Pa­per wasps men­ace monarch but­ter­flies

Waikato Times - - National News - Skara Bohny

If you haven’t seen many monarch but­ter­flies this year, it could be be­cause there’s a na­tional short­age this sum­mer.

Com­mer­cial but­ter­fly grow­ers Ian and Jill Knight re­leased about 100 monar­chs into the wild on Satur­day. The Knights’ farm, at Hope near Nel­son, has four tun­nel-houses, each filled with hun­dreds of monar­chs in var­i­ous stages of devel­op­ment; when the but­ter­flies are ma­ture, they are sold or re­leased into the wild.

Ian Knight said that this sum­mer there was a ‘‘huge short­age’’ of monar­chs, which he be­lieved was pri­mar­ily due to the asian pa­per wasp.

‘‘They’re the big­gest threat [to monar­chs] at ev­ery stage of life, from egg and cater­pil­lar to chrysalis and but­ter­fly.

‘‘Last year we had about 300 but­ter­flies in one tun­nel-house ready to re­lease, and the next day I went in, the floor was just lit­tered with dead but­ter­flies and there was one wasp that was in there, in a sting­ing frenzy.’’

Knight said he killed the wasp but the dam­age was mostly al­ready done: of the orig­i­nal 300 but­ter­flies, 150 died.

The Knights run a busi­ness, Oc­ca­sional Monarch, which sells monar­chs to be re­leased at spe­cial events like wed­dings, fu­ner­als, and un­veil­ings.

They send care­fully boxed-up but­ter­flies through the post in chilled con­tain­ers, ready to be re­leased af­ter warm­ing up again.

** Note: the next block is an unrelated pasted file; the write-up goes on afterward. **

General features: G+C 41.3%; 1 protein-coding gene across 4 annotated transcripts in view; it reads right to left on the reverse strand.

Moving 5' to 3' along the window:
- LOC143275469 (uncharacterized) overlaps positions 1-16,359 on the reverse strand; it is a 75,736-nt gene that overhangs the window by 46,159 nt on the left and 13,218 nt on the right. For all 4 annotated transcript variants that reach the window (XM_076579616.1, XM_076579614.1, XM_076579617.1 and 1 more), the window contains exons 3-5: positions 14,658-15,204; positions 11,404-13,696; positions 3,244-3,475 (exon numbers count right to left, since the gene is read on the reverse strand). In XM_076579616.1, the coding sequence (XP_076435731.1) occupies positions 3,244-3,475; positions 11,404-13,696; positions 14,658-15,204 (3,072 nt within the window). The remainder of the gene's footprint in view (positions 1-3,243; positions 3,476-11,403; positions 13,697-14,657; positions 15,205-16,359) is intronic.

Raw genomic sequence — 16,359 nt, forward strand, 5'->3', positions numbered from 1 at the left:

The but­ter­flies are com­pletely un­harmed by the process, as be­ing kept in cold, dark con­di­tions sim­ply sends them to sleep. The Knights have even kept but­ter­flies in the fridge over win­ter, feed­ing them ev­ery 10 days, to give them­selves a head-start for breed­ing when the weather warmed up again.

They said wild but­ter­flies of­ten came to the farm to lay eggs through the pro­tec­tive net­ting on to the swan plants in­side but this year the num­ber of wild monar­chs re­turn­ing was lower than pre­vi­ous years.

Jill Knight said they reg­u­larly checked the tun­nel-houses for wasp-in­vaders and the kill any pa­per wasp hives they find.

Un­like com­mon or ger­man wasps, pa­per wasps only take live prey and so do not re­spond to poi­son bait like Ve­spex. In­stead, pa­per wasp nests must be killed in­di­vid­u­ally with over-the­counter pes­ti­cides.

Pa­per wasps can be iden­ti­fied by the long, dan­gling back legs that hang be­low them when they fly. Ger­man and com­mon wasps tuck their legs up to fly.

Three species of pa­per wasp are es­tab­lished in New Zealand: the asian, aus­tralian and euro­pean. Jill said she and Ian were in it for the long haul to keep but­ter­flies safe in New Zealand.

LUZ ZUNIGA/STUFF

Left: Sophia Zhang re­leases monarch but­ter­flies at Wash­bourn Gar­dens in Rich­mond. Above: Ian Knight in the but­ter­flies’ pro­tected tun­nel-house.

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